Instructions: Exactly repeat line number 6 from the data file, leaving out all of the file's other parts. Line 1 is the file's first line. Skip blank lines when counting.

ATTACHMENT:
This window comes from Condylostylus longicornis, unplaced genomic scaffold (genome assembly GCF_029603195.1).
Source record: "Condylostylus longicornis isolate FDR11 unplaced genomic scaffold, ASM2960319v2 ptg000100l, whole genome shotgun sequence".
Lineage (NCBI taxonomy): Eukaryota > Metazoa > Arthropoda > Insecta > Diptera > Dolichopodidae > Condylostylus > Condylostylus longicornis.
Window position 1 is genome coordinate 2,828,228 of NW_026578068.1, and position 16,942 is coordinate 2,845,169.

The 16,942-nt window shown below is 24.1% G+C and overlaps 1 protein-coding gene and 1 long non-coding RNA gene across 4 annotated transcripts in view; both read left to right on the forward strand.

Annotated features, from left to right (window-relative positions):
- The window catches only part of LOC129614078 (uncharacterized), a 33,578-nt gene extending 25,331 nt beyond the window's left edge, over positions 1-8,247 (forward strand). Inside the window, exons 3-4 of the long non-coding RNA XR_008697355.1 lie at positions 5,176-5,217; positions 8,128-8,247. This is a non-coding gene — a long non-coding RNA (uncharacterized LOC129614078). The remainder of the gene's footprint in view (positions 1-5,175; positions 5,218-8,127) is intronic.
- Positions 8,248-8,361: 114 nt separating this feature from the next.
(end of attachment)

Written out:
Annotated features, from left to right (window-relative positions):